If you’re unsure whether you’ll receive the lowest interest rate a lender offers, prequalifying to receive an estimated rate may be the next step to take.* Prequalification is the process of submitting some basic information to the lender and allowing them to conduct a soft credit pull to determine an estimated rate. If you prequalify and aren’t happy with your rate, adding a cosigner who has a stronger credit score, credit history, debt-to-income ratio, or employment history may give you the ability to obtain the rate you want. Unless the cosigner carries these characteristics and thus appears to be a more qualified borrower to the lender, adding a cosigner alone will not lower your interest rate. If you have questions about whether you think adding a cosigner could help, reach out to your lender for more information.
How Much Money Could Adding a Cosigner Save You?
So, how much money could adding a cosigner save you when refinancing your student loans? It all depends on your specific circumstances, but let’s review a hypothetical scenario:
- Let’s say you currently have $50,000 in student loans with 15 years left on your repayment term at 7.25% APR. Your monthly payment is $456 per month and you’ll pay $82,080 over the life of your loan if you made all payments on time.
- You are looking to refinance $50,000 in student loan debt to a 15-year term. The lender that you plan to prequalify with offers rates ranging from 4-6% APR for 15-year terms. After prequalifying, the lender offers you an estimated rate of 6% APR.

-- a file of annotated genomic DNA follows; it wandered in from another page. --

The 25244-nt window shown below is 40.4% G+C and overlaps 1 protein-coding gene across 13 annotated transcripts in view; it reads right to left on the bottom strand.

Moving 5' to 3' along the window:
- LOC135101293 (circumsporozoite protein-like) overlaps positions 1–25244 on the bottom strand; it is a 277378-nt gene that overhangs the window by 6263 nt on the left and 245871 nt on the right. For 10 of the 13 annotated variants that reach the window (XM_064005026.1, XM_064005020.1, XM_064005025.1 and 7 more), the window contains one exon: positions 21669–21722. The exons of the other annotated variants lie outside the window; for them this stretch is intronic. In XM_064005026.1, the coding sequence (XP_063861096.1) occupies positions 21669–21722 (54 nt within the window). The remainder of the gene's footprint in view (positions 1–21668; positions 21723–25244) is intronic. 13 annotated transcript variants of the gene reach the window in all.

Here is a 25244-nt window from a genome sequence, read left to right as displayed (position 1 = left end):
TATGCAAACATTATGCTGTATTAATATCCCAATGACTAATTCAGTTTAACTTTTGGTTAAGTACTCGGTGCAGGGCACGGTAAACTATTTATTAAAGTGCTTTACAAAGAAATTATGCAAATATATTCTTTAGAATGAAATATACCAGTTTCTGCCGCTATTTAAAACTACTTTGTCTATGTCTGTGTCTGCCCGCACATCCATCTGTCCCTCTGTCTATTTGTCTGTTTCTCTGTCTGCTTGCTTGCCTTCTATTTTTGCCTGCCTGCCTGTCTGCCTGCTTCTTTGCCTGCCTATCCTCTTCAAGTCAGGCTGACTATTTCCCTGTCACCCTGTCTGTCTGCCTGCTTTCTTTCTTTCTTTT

- At 6% APR on $50,000 in student loans over a 15-year term, your monthly payments would be roughly $422 per month, and you would pay approximately $75,960 over the 15-year term if you made all payments on time. You’re already saving $34 per month and $6,120 over your loan term by refinancing.
- You decide to add a cosigner who has a stronger credit profile, debt-to-income ratio, or employment history, and the lender then prequalifies you at the lower-end interest rate of 4% APR.
- At 4% APR on $50,000 in student loans over a 15-year term, your monthly payments would be roughly $370 per month, and you would pay approximately $66,600 over the 15-year term if you made all payments on time.
- By adding a cosigner to qualify for the lower interest rate, you would save $52 per month and save $9,360 over the life of your loan.
- By refinancing and adding your cosigner, you’ve now saved $86 per month and will save $15,480 over your loan term compared to your original loan.
While this scenario is hypothetical, it does show that adding a cosigner who has stronger borrowing credentials to lower your interest rate could provide you with significant savings both on a monthly basis and over the life of your loan. The potential monthly savings may even make you consider switching to a shorter loan term to lower your interest rate and pay off your loans faster.
To wrap things up, you can essentially consider adding a cosigner when refinancing student loans as a “lifeline” to either meet minimum requirements to refinance, meet the requirements of a particular lender, or lower your interest rate and save money over the life of your loan. If you’re interested in refinancing your student loans, check out our Student Loan Refinancing Calculator to see what you could potentially save, then prequalify with ELFI in just minutes, without affecting your credit score.* ELFI offers some of the lowest student loan refinancing rates available and assigns every customer a Personal Loan Advisor to assist them through every step of the process and answer any questions they have – such as whether adding a cosigner will be beneficial.
Related >> Cosigners and Cosigner Release: What to Know
*Subject to credit approval. Terms and conditions apply.